Conor McGregor himself, getting rocked and choked out by Nate Diaz at UFC 196.

Sometimes, there is a measure of redemption to be had. Michael Bisping went on to knock out Luke Rockhold and win the Middleweight belt. He still managed to get knocked down by a very old Dan Henderson again, somehow, in Henderson’s last career bout, in a decision victory. George Foreman would return years later and expunge his demons with a rare late career resurgence. Roberto Duran went on to win titles later on in his storied career. Daniel Cormier gets his long-awaited second chance at Jones later this summer.

Of all the roads to redemption, Conor McGregor took the most direct, earning some of that shine back by rematching the younger Diaz immediately. McGregor fans could feel some of the bitter taste dissipating, replaced by five incredible rounds of Fight of the Year action. McGregor got his hand raised, his career back on track, and would go on to capture a historic second world title just months later.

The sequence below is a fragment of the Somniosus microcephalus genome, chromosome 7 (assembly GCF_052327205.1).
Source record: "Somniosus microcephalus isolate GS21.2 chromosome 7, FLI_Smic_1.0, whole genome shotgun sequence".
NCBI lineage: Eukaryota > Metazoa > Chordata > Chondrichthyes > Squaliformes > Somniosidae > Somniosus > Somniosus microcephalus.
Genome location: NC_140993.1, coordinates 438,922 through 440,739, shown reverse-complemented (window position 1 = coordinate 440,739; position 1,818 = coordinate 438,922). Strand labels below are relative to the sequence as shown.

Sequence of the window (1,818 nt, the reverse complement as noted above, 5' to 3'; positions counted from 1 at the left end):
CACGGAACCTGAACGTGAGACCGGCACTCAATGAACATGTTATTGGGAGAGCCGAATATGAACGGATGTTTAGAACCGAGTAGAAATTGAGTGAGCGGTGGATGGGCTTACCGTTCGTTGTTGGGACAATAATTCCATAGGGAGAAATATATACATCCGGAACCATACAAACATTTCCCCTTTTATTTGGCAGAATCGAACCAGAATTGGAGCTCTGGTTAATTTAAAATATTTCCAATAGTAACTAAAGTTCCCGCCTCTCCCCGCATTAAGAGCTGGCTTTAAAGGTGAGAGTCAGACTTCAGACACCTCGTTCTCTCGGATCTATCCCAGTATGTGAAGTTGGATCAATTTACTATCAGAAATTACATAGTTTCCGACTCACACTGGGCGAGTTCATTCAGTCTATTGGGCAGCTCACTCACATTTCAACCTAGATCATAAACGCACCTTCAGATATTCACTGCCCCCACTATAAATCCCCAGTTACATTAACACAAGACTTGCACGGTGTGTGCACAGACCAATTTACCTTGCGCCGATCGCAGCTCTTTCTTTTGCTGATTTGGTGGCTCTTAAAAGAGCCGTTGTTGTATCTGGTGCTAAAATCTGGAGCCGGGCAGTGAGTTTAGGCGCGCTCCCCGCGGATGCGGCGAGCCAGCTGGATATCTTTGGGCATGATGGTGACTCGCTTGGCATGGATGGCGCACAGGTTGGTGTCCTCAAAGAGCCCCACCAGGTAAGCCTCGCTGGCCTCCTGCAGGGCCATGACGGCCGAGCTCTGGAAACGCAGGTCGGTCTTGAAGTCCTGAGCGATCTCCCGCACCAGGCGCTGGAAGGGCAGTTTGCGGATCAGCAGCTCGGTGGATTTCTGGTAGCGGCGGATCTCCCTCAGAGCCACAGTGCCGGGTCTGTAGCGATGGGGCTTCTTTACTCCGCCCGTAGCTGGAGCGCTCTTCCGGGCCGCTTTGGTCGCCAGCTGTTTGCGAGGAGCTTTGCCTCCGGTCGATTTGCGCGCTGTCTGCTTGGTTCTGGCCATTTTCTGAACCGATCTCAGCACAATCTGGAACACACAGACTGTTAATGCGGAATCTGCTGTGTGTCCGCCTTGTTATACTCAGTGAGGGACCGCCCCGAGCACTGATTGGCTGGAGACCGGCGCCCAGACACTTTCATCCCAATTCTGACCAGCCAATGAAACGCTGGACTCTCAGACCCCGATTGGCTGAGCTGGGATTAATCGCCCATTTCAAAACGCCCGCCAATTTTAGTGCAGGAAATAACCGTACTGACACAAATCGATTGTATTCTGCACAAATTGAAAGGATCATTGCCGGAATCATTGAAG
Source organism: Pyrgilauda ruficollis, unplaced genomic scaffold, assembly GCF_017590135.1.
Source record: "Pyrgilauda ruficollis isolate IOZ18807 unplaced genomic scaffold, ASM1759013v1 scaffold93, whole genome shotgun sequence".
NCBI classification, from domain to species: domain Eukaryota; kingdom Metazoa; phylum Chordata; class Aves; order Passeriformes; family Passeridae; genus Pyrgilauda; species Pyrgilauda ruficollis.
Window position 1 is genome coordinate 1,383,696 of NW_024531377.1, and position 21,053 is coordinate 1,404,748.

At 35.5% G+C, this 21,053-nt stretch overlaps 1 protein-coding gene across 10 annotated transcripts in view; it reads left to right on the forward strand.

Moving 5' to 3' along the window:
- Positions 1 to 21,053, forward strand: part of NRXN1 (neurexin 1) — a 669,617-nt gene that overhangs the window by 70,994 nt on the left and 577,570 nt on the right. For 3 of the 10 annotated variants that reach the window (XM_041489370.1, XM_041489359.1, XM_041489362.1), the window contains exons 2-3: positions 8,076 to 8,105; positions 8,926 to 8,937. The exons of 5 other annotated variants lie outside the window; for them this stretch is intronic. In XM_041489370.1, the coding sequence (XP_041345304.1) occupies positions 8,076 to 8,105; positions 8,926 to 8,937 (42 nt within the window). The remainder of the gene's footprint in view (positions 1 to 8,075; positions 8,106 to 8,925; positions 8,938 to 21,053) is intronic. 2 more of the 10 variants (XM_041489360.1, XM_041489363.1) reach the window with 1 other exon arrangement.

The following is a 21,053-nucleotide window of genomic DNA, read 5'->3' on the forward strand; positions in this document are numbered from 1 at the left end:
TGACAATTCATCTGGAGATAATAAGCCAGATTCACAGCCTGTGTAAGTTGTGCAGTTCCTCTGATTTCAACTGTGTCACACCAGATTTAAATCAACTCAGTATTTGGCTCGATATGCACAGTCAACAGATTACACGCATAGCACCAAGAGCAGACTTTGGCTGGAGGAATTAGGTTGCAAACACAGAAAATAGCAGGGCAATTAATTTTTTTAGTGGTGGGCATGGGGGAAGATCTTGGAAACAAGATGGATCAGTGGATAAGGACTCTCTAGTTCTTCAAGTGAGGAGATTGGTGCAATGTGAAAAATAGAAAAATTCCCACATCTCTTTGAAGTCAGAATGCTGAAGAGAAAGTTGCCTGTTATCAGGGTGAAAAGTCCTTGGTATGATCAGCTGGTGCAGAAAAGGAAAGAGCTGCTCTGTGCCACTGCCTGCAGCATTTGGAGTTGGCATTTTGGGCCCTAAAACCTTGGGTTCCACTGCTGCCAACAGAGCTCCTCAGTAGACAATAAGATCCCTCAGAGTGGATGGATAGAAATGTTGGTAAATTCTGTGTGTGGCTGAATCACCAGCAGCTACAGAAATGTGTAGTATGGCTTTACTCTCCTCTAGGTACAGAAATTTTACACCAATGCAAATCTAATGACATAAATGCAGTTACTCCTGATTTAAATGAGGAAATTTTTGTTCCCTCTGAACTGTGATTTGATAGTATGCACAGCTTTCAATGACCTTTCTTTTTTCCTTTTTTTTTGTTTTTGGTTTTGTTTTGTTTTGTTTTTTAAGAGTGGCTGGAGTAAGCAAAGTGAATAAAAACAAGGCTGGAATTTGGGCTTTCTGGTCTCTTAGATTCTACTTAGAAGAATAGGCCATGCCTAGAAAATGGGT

But for Aldo, that route is not available, and is unlikely to ever become so. Aldo finds himself in the unique position of regaining the belt, but not against McGregor. In truth, for the masses, only a rematch with the Irishman would do it for Aldo. Cormier found that out the hard way, somehow becoming the villain in fan’s eyes opposite the walking PR disaster that is Jon Jones, because their first fight left us with such intense disappointment. Beating Gustafsson in an incredible war of resilience and breaking the frightening figure of Anthony Johnson, twice, did nothing for Cormier’s legitimacy in the eyes of fans. However, for DC, there is still hope. He has a rematch lined up, and, provided it holds, the opportunity to even the score.